Slimed and forced to flee for our lives

October 28, 2014

Tuesday, October 28, 2014

Good afternoon:

Today, I read a post at Gawker by Max Read, titled How We Got Rolled by the Dishonest Fascists of Gamergate.

On one occasion, according to deadspin.com, several gamers discussed how good it would be to drive one woman to commit suicide, but they decided not to do it because it would be the wrong PR play. On another, they persuaded Intel to stop advertising on Gamasutra, a gaming site that has criticized them and their tactics.

Now they are attempting to do the same thing to Gawker for criticizing them.

As I read the article, I realized that Crane and I have been hounded and slimed with similar tactics used by the dishonest fascists of Gamergate. They specialize in threatening women with rape and murder and carrying out coordinated attacks against them by intentionally disseminating false information calculated to destroy their reputations and ability to earn a living.

At the end of August, Nikko, Crane and I were forced to flee for our lives. We abandoned most of our stuff because we did not have the time or money to pack it up and move it. For approximately a month, we were out of touch living in motels, limited to occasionally blogging from various WiFi hotspots. We are settling into a new place with new secure computers and far from Kentucky.

We left because our locked apartment was repeatedly burglarized by people familiar with our comings and goings who somehow had obtained a set of keys. They even intercepted our mail. Over a lengthy period of time, they gradually stole all of Crane’s legal files, her Frog Gravy manuscript, and my law school teaching files. They stole photographs and letters from family members. They stole property and vandalized property they did not steal, including , three microwaves, six computers, and all of our books. We had several valuable first editions that they ruined, opening and pouring coffee on the pages.

They hacked into our computers, monitored everything we did, and infected them with viruses, malware and root kits rendering the computers inoperable. They stole hard drives and memory cards. They stole wallets, and hacked into our bank account.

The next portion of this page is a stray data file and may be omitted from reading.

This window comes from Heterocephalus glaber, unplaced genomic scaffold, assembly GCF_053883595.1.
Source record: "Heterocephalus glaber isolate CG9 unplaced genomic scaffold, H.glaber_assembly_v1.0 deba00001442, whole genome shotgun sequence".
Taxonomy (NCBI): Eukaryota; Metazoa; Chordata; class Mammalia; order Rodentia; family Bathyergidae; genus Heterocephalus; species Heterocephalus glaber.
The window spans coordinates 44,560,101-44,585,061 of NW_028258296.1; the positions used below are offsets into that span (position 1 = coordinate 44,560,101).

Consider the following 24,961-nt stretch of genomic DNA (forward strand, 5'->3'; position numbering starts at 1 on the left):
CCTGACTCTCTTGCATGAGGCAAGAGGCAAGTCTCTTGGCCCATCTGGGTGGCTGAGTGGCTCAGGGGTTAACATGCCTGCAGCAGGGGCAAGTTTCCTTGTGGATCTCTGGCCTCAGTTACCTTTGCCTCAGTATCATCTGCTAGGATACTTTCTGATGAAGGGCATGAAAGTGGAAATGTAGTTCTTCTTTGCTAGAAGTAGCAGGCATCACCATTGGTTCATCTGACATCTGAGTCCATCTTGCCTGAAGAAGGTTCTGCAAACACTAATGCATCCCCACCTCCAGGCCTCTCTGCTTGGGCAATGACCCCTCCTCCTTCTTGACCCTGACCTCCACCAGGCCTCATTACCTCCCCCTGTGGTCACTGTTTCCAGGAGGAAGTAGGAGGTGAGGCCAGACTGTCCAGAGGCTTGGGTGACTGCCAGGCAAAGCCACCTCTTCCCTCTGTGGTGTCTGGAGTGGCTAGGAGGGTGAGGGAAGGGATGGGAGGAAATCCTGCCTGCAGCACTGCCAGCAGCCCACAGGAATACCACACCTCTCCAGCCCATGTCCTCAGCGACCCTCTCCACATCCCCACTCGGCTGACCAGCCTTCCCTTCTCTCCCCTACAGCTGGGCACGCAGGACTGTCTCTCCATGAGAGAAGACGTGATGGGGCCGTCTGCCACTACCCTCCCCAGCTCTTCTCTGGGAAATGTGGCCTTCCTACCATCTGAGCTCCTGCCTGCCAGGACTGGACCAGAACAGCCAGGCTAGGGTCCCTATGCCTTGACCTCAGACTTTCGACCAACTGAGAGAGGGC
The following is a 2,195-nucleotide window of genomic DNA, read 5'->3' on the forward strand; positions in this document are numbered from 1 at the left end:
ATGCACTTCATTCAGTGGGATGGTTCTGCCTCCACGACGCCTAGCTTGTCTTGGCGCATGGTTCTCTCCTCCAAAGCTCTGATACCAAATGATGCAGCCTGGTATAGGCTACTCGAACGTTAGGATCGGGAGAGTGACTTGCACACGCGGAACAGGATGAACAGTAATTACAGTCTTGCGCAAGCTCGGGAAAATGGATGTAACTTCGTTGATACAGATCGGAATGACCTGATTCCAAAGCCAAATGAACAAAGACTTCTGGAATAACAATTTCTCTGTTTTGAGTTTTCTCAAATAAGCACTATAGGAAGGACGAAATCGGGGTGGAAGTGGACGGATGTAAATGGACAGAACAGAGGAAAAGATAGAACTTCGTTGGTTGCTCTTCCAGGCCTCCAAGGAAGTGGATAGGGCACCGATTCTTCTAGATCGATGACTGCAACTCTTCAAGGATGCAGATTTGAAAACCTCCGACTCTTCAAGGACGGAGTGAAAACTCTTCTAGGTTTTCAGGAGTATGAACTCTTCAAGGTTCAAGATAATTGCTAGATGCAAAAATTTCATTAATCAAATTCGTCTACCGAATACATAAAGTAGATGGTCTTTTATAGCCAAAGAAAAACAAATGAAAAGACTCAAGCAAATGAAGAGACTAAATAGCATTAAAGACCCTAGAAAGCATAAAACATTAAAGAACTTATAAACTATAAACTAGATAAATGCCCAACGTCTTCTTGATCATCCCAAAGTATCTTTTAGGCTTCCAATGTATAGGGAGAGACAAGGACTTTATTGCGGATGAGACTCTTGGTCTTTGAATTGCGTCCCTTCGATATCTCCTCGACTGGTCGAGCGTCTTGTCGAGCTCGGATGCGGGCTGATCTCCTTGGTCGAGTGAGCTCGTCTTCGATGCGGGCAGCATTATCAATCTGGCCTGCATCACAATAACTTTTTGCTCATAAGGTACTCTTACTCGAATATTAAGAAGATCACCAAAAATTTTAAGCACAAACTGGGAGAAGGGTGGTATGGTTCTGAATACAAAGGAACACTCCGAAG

All of this happened gradually over a period of time, so gradual that we scarcely noticed anything and when we did, we usually blamed each other. When a computer ceased to function, we assumed something had broken and replaced it.

The malicious behavior spiked during the summer after Crane and I published articles exposing her lawyer’s cooperation with the prosecuting attorney to rig the outcome of her trial, and I stated we were going to write about the Kentucky State Crime Laboratory next.

Several days later, Crane was threatened with rape and murder. We started connecting dots and searched our apartment discovering most of the thefts and vandalism that I have described. During that search we found some evidence that the Paducah Police Department and Kentucky State Police had been in our apartment, however, we could not determine when or whether the property we found had been left by someone not in law enforcement. The intruders left brown paper bags, disposable gloves and hair nets, as if they had been collecting ‘evidence’ to submit for testing. At one point, even a hairbrush was taken.

We are whistleblowers and whistleblowers are public enemy number one. Corruption is rampant in the legal system in Paducah, so much so, that we suspect it is institutional and multigenerational. We decided not to go to the police because we suspect they are involved or were involved.

A few days before we left, I noticed that a picture on the wall next to Crane’s side of the bed was hanging crookedly. When I attempted to straighten it out, I discovered a large hole in the wall that appeared to have been made with a sledgehammer.

The bed also was a little out of position and when I looked at it more closely I discovered that the mattress and the carpet beneath my side of the bed had been slashed, repeatedly.

We left town as soon as possible leaving no forwarding address.

While all of this stuff was going on, we were being subjected online to a campaign of unceasing vicious personal attacks by people calling us crack heads. Crane was called a whore and prostitute. I was called a failed lawyer who had been disbarred. I also was blamed for the demise of the law school even though I blew the whistle on the wrongdoers. Our address and telephone number was posted on line.